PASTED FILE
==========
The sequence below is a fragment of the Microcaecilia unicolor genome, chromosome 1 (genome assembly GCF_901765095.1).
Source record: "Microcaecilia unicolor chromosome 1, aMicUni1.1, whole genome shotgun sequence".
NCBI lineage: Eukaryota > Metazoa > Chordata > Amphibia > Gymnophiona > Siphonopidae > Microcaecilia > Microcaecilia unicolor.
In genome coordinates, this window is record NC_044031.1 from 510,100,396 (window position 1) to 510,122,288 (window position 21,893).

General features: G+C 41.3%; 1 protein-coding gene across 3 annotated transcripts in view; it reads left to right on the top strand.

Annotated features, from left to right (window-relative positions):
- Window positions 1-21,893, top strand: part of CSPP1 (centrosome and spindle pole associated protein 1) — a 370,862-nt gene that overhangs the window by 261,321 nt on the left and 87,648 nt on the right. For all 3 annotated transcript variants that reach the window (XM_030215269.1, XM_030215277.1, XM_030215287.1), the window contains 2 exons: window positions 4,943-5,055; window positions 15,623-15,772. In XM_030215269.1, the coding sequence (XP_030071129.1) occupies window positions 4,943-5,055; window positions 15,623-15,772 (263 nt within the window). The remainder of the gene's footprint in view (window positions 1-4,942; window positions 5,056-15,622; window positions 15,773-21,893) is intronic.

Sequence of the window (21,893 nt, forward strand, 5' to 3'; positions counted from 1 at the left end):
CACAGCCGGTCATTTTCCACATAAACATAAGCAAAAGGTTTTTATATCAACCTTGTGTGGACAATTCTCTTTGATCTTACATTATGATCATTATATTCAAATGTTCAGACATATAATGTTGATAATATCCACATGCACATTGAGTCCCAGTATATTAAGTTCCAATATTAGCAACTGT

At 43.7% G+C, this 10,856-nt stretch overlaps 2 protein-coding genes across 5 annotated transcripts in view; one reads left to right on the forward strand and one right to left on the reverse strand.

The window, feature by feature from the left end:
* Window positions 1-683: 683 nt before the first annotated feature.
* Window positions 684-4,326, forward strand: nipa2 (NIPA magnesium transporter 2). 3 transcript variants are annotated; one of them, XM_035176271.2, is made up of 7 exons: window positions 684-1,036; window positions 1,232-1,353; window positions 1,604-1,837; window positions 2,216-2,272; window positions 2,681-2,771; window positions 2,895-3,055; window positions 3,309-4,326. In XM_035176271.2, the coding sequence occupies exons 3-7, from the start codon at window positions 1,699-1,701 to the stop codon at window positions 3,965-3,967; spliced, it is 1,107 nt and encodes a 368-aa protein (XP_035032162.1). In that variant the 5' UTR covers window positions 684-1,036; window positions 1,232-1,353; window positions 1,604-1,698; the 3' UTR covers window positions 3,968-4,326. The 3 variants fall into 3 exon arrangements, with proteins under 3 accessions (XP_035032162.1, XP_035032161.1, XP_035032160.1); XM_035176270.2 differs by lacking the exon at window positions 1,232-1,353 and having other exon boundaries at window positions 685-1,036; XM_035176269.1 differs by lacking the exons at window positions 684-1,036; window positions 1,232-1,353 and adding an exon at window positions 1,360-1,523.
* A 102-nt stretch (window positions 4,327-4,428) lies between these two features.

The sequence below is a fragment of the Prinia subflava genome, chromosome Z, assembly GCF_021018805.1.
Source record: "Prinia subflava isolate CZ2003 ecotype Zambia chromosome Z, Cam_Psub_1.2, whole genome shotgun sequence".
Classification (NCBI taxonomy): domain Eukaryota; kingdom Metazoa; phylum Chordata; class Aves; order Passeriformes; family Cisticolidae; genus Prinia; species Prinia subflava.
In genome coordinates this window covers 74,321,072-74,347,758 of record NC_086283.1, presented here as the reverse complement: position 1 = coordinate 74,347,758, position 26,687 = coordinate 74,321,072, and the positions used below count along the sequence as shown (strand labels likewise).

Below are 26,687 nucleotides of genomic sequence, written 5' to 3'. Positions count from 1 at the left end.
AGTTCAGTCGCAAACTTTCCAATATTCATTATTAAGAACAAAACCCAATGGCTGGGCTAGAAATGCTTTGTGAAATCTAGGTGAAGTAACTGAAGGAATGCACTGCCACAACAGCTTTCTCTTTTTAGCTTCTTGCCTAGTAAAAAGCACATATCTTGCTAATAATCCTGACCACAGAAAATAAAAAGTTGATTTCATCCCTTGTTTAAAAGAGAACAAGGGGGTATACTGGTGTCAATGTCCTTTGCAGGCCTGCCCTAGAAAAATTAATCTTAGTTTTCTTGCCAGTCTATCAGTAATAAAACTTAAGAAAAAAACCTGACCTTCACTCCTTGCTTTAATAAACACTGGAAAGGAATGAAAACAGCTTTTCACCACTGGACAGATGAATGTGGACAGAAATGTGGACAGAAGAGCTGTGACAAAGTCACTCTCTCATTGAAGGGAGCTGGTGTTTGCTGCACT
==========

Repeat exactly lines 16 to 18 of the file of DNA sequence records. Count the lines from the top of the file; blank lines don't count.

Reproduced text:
Source record: "Prinia subflava isolate CZ2003 ecotype Zambia chromosome Z, Cam_Psub_1.2, whole genome shotgun sequence".
Classification (NCBI taxonomy): domain Eukaryota; kingdom Metazoa; phylum Chordata; class Aves; order Passeriformes; family Cisticolidae; genus Prinia; species Prinia subflava.
In genome coordinates this window covers 74,321,072-74,347,758 of record NC_086283.1, presented here as the reverse complement: position 1 = coordinate 74,347,758, position 26,687 = coordinate 74,321,072, and the positions used below count along the sequence as shown (strand labels likewise).